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Testing FRAHM Jackets

It’s sheeting it down today. Allll day. Heavy rain means I need to get out and test. Lily the Jack Russell has mixed feelings - a long walk, but a drippy fur one. Comme ci, comme ca.

Testing isn't glamourous. (Unless you're testing a smart coat in a cocktail bar, so, err, it can be glamourous).

I’m always shocked how little actual testing is done in the clothing industry, let alone apparel. Maybe you, like me, have often thought “did they ever actually try this on?!” The problem is when a product development team have to create 300 new garments as season, all different, from pants to rain jackets, there is no way you’ll be able to test it, even if you wanted to. Get it done. Next. Repeat.

Their pressure is our shared frustration and FRAHM’s advantage. We only make jackets. We don’t do seasons - each style is created to be the same, year on year. We might tweak it to improve it, but the garment should be released as good as it could possibly be. This means a lot of upfront cost, time & stress, but once it’s done, it should be (and of course I’m deeply biased!) way better than its competitors.

I have rules that I adhere too, and over time I’ve built on my instincts with experience via a lot of mistakes you don’t see. A lot.

There’s a lot more samples getting made. Our R&D costs are high, but I’m building a long-term reputation, so it pays to do this, eventually. Luckily, being my own boss, I can make expensive (in the short term) decisions like that. It will pay off, I’m convinced. I wanted better designed, longer lasting garments. So do you.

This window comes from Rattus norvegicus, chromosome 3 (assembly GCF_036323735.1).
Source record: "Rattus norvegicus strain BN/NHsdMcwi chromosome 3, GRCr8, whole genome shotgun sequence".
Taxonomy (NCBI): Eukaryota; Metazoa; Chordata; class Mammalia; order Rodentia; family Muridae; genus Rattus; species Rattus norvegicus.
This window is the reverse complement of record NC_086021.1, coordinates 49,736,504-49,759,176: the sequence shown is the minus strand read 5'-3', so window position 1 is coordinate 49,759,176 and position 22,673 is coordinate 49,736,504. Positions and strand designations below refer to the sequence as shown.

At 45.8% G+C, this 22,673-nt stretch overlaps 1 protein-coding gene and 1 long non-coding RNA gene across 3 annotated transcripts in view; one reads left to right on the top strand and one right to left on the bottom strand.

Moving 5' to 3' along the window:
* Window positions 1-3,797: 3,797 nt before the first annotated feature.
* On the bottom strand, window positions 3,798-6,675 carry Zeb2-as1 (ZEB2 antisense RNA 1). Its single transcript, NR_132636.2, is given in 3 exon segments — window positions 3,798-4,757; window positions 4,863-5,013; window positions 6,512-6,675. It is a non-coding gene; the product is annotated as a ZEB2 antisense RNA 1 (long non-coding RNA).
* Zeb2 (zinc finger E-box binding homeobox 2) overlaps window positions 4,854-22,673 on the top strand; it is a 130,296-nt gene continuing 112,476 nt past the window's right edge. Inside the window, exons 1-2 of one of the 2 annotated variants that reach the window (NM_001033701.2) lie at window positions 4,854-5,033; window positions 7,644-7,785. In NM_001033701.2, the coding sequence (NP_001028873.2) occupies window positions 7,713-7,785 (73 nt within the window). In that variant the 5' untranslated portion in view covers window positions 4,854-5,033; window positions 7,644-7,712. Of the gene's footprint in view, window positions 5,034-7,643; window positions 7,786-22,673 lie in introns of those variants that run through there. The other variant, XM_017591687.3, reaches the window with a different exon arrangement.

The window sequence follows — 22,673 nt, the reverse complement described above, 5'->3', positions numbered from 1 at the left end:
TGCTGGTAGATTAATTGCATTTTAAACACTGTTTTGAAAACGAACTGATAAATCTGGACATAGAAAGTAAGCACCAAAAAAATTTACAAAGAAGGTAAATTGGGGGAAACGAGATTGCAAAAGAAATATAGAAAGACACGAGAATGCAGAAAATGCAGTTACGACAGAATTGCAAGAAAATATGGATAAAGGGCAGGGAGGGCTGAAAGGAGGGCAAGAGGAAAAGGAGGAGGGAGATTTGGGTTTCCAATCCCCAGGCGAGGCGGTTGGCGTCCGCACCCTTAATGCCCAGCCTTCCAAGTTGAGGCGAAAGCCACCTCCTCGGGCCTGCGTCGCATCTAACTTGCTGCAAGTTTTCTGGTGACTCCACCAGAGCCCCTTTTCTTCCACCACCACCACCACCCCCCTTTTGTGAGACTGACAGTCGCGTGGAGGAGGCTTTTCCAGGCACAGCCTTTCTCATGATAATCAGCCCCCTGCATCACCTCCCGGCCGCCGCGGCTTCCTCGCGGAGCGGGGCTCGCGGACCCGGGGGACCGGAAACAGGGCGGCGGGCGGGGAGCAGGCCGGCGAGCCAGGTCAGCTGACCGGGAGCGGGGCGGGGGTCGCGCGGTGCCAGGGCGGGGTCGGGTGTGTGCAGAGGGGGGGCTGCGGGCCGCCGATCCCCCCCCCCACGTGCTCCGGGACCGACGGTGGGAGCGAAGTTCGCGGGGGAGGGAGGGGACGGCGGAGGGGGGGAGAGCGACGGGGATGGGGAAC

In this photo I’m wearing a garment that I decided not to make. It’s a simple long coat made from a lovely new twill (it has a rougher, more textured surface) from your mates and mine, British Millerain, the original creators of waxed fabric. It doesn’t quite work. It’s a 7/10. I don’t do ‘good’ jackets. I still find okayish samples useful. They remind you of what’s right. They keep you on your toes. Give you a slap. Stay sharp, don't lose your edge Nick!

What’s wrong with it? Well, it’s not quite smart enough for work and not quite relaxed/outdoors for  dog walks (which I’m doing here). It’s not quietly innovative enough for FRAHM. Maybe it should be lined, but then it’s warmer and less breathable. So less width of use. Essentially, it is tough, but it isn’t beautiful.

What wearing it again does is give me ideas. What if I changed this? What if I retained that, moved those, added that. Why is it wrong? I made this for a reason, after all.

I apply this thinking elsewhere. I rewatch movies over and over again - I think I’m interested in what makes great films great and good films less great. Every cut, frame, lighting, cracking quip, raised eyebrow or pursed lip. It all makes an immensely complicated thing, that is consumed simply by the viewer, because it just WORKS.

Mel Brooks' Blazing Saddles, one of my most rewatched movies. A comedy & satirical masterclass. Still. The greatest comedy film ever? I think so.

This is how I see jackets. Hundreds of tiny decisions that make one simple, beautiful whole. My job is to keep making those decisions, without buggering it all up, by doing things like over-complicating the result or letting okay stuff through. I hate okay.